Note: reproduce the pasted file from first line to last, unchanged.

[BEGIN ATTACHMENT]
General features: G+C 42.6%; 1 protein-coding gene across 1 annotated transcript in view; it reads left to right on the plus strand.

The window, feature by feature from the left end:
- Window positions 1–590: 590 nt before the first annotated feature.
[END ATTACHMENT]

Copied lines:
General features: G+C 42.6%; 1 protein-coding gene across 1 annotated transcript in view; it reads left to right on the plus strand.

The window, feature by feature from the left end:
- Window positions 1–590: 590 nt before the first annotated feature.